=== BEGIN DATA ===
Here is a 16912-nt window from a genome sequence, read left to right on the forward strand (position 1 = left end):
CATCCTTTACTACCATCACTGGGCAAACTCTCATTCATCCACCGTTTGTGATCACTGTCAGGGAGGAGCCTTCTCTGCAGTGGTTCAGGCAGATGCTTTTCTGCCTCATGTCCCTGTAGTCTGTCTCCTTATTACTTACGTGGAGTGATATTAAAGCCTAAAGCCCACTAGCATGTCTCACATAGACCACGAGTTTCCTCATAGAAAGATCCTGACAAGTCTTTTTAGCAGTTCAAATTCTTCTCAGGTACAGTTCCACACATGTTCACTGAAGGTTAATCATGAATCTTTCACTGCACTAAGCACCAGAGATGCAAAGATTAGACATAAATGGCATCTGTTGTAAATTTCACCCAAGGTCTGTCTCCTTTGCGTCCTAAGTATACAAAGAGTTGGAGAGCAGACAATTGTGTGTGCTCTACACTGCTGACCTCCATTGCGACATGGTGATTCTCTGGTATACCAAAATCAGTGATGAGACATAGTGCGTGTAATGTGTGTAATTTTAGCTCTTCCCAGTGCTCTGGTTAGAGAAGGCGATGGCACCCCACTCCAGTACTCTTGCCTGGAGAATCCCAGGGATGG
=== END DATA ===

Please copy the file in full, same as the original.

Here is a 16912-nt window from a genome sequence, read left to right on the forward strand (position 1 = left end):
CATCCTTTACTACCATCACTGGGCAAACTCTCATTCATCCACCGTTTGTGATCACTGTCAGGGAGGAGCCTTCTCTGCAGTGGTTCAGGCAGATGCTTTTCTGCCTCATGTCCCTGTAGTCTGTCTCCTTATTACTTACGTGGAGTGATATTAAAGCCTAAAGCCCACTAGCATGTCTCACATAGACCACGAGTTTCCTCATAGAAAGATCCTGACAAGTCTTTTTAGCAGTTCAAATTCTTCTCAGGTACAGTTCCACACATGTTCACTGAAGGTTAATCATGAATCTTTCACTGCACTAAGCACCAGAGATGCAAAGATTAGACATAAATGGCATCTGTTGTAAATTTCACCCAAGGTCTGTCTCCTTTGCGTCCTAAGTATACAAAGAGTTGGAGAGCAGACAATTGTGTGTGCTCTACACTGCTGACCTCCATTGCGACATGGTGATTCTCTGGTATACCAAAATCAGTGATGAGACATAGTGCGTGTAATGTGTGTAATTTTAGCTCTTCCCAGTGCTCTGGTTAGAGAAGGCGATGGCACCCCACTCCAGTACTCTTGCCTGGAGAATCCCAGGGATGG